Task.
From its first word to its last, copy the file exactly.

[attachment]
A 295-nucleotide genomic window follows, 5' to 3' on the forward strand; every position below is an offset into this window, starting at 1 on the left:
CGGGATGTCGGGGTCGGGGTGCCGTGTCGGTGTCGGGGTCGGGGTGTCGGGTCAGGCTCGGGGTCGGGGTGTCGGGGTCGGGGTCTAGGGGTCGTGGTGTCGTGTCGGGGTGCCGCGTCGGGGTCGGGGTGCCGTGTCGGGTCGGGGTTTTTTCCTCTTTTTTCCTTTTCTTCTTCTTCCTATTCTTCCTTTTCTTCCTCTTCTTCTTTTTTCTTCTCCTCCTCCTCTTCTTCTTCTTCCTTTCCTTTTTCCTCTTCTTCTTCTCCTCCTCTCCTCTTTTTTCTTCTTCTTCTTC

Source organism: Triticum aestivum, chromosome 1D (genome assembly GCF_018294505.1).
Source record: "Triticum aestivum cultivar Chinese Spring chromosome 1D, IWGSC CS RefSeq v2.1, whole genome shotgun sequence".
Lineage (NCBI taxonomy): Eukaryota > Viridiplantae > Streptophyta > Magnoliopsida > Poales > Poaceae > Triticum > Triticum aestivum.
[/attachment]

A 295-nucleotide genomic window follows, 5' to 3' on the forward strand; every position below is an offset into this window, starting at 1 on the left:
CGGGATGTCGGGGTCGGGGTGCCGTGTCGGTGTCGGGGTCGGGGTGTCGGGTCAGGCTCGGGGTCGGGGTGTCGGGGTCGGGGTCTAGGGGTCGTGGTGTCGTGTCGGGGTGCCGCGTCGGGGTCGGGGTGCCGTGTCGGGTCGGGGTTTTTTCCTCTTTTTTCCTTTTCTTCTTCTTCCTATTCTTCCTTTTCTTCCTCTTCTTCTTTTTTCTTCTCCTCCTCCTCTTCTTCTTCTTCCTTTCCTTTTTCCTCTTCTTCTTCTCCTCCTCTCCTCTTTTTTCTTCTTCTTCTTC

Source organism: Triticum aestivum, chromosome 1D (genome assembly GCF_018294505.1).
Source record: "Triticum aestivum cultivar Chinese Spring chromosome 1D, IWGSC CS RefSeq v2.1, whole genome shotgun sequence".
Lineage (NCBI taxonomy): Eukaryota > Viridiplantae > Streptophyta > Magnoliopsida > Poales > Poaceae > Triticum > Triticum aestivum.